If you’re like the majority of Americans, you’re probably thinking about making a New Year’s resolution. From losing weight to getting organized, spending less/saving more, and enjoying life to the fullest (last year’s top four resolutions), we often make grand plans every January.
Unfortunately, just 8% of us will be successful, according to Statistic Brain. But your odds don’t have to be so disheartening. We’ve compiled the best advice that can put you in the 8% that make it happen. Good luck!
Instead of focusing on what you want, describe the action as complete, says May McCarthy, author of The Path to Wealth.
“Often you’ll hear somebody say, ‘I want to lose 10 pounds’ or ‘I want to be debt-free,’” she says. Instead, phrase your goal in a way that enables your subconscious and intuition to show up and help, says McCarthy. “Describe the goal as already completed and use gratitude,” she says. “If you’ve already met your goal, you might say, ‘I’m so grateful to be physically fit, in a trim, toned, healthy body.’
When you describe a goal with gratitude, you light up the front part of brain. Studies have shown that this part of the brain enhances focus and helps you notice more possibilities to succeed.”
New Year’s resolutions are often big announcements–such as losing 50 pounds or “Konmari-ing” your house by January 15–and this stems from the desire to have a clean slate free from all of our vices and shortcomings, says Jonathan M. Jackson, director of the Center for Psychological Services and Practicum Training at the Derner Institute of Advanced Psychological Studies.
“It feels good simply to assert that you will do new things or do things differently,” he says. “It’s like the U.S. president’s State of the Union address where he sets a worthy but impossibly ambitious agenda for the year ahead.”
Instead of attempting sweeping reforms, you’ll be more successful if you commit to modest, measurable improvements that might be achieved and maintained over time, says Jackson. Break big goals into smaller milestones, and consider setting goals throughout the year instead of grand gestures on January 1.
Resolution makers often write down their goals and get excited about them for two weeks, says McCarthy. “Then the goal goes into a drawer and they go back to flowing through life, reacting to whatever happens to show up,” she says.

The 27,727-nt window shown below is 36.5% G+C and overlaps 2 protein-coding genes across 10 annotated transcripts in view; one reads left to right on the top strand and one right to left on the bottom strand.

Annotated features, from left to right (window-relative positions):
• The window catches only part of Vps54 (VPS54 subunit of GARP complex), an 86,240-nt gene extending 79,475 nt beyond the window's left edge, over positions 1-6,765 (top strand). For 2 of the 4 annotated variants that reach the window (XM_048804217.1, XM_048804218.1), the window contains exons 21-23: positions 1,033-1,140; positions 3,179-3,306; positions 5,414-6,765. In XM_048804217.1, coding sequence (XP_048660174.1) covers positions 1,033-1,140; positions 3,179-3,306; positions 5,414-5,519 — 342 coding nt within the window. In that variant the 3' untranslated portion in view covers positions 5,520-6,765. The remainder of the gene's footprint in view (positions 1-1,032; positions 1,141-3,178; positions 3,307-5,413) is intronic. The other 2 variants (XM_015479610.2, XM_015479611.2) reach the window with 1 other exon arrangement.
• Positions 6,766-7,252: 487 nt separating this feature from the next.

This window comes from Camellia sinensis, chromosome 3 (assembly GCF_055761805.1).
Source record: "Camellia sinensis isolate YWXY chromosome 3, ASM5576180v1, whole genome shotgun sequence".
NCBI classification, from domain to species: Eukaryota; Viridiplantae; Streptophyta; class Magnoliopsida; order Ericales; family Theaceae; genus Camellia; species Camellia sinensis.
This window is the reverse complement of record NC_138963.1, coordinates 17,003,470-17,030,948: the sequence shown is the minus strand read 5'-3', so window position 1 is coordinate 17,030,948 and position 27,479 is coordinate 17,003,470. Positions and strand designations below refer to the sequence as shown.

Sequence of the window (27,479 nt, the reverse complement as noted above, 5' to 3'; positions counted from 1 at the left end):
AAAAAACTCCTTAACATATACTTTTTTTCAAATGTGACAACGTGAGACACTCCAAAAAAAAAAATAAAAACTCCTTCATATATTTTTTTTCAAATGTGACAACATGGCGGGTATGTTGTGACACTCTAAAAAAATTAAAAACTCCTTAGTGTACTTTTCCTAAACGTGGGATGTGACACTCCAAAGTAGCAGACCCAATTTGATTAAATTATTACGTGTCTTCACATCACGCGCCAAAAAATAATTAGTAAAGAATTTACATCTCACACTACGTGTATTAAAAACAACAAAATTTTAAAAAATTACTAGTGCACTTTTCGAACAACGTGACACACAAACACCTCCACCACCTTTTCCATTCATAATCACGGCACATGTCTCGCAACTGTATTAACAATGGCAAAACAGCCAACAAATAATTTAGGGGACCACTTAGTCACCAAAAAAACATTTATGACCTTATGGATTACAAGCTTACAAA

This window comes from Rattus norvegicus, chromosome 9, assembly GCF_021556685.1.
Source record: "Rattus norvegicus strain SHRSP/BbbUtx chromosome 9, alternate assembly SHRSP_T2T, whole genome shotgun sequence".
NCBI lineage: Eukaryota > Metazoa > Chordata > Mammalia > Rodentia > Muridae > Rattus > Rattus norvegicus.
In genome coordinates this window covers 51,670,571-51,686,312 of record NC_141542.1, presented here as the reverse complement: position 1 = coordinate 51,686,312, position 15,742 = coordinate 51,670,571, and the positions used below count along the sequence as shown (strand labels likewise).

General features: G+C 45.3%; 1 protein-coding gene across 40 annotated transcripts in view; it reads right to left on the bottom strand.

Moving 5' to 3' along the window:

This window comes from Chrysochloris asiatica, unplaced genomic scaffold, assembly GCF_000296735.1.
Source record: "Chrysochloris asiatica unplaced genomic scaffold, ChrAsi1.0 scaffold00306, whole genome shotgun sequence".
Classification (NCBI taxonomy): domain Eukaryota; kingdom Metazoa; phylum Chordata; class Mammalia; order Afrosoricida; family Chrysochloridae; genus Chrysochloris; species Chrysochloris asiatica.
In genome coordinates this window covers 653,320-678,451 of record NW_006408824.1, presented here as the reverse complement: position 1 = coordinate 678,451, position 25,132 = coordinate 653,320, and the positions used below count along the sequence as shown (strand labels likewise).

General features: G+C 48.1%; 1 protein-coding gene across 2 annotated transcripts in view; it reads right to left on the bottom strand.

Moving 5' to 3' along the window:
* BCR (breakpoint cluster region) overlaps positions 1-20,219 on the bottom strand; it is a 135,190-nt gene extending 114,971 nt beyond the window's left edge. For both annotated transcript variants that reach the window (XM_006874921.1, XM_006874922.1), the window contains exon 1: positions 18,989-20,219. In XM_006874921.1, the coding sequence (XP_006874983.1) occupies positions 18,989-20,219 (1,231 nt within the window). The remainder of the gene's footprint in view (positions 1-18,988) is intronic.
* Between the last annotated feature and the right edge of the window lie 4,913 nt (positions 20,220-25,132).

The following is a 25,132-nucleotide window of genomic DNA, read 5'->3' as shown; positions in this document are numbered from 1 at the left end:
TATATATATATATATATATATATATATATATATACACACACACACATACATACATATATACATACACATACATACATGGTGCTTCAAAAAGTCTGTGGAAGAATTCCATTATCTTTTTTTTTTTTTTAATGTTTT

Instead, successful people use the power of repetition to create new habits. “People struggle with goals because they don’t understand how the brain works,” says McCarthy. “You have old behaviors you’ve come to this stage in life with; they are deep-rooted neuropathways that can be very strong, like mind grooves. If your new goal is bigger or different than those you’ve made before, you have to create new beliefs and new neuropathways to get there.”
Start out every morning reviewing your goal, reading it out loud with emotion, and anchoring it within you, McCarthy suggests. “When you go out and start your workday, your goals are at the forefront,” she says. “You are essentially training your brain for success.”
You’ll be more likely to attain your resolution goal if you connect with people who have already achieved it. Finding people, stories, and situations that are similar to the goals you want to achieve brings a sense of familiarity to the goal, and that can be essential to sticking with your resolution, says McCarthy.
“This helps you practice the technique, see what life can be like if you achieve it, and raise your mental equivalent,” she says. “When you see people being successful at your goal, it helps you think, ‘If they can do that, I can do that, too.’”
Familiarity can also come when you recycle a former resolution that you haven’t been able to complete, adds Jackson. “We know that the more often someone attempts to change a habit, the more likely they are to succeed,” he says. “The maxim, ‘If at first you don’t succeed . . . ’ is apt with New Year’s resolutions.”
Identify an important reason why you are resolving to change something in your life, suggests Tim Bono, assistant dean and lecturer on psychological and brain science at Washington University in St. Louis.
“For example, ‘I’m doing it for my kids,’ or ‘This is to improve my overall health,’” he says. “Research shows that reminding yourself of that will keep you motivated.”
The reason most resolution makers don’t stick with their goal is that they lack self-control. Before you set out after success, think about the potential barriers that might get in the way, says Bono. “You might get lazy, tired, forget, or lured away by another temptation,” he says. “Then identify contingency plans for how you will respond in those moments.”
If you do succumb to temptation, don’t make the failure big, says Gretchen Rubin, author of Better Than Before: What I Learned About Making and Breaking Habits—to Sleep More, Quit Sugar, Procrastinate Less, and Generally Build a Happier Life.
“I remind myself, ‘A stumble may prevent a fall,’” she writes in her blog. “Because of the colorfully named ‘what the hell’ phenomenon, a minor stumble often becomes a major fall; once a good behavior is broken, we act as though it doesn’t matter whether it’s broken by a little or a lot . . . It’s important to try to fail small, not big.”
Having an accountability partner can increase your chance for sticking to your resolution, according to a study at the Dominican University of California. More than 70% of the participants who wrote down their goals and then sent weekly updates to a friend reported successful goal achievement. For participants who created a goal and kept it to themselves, just 35% were successful.
Gail Matthews, psychology professor and lead author of the study, explained: “[The results provide] empirical evidence for the effectiveness of three coaching tools: accountability, commitment, and writing down one’s goals.”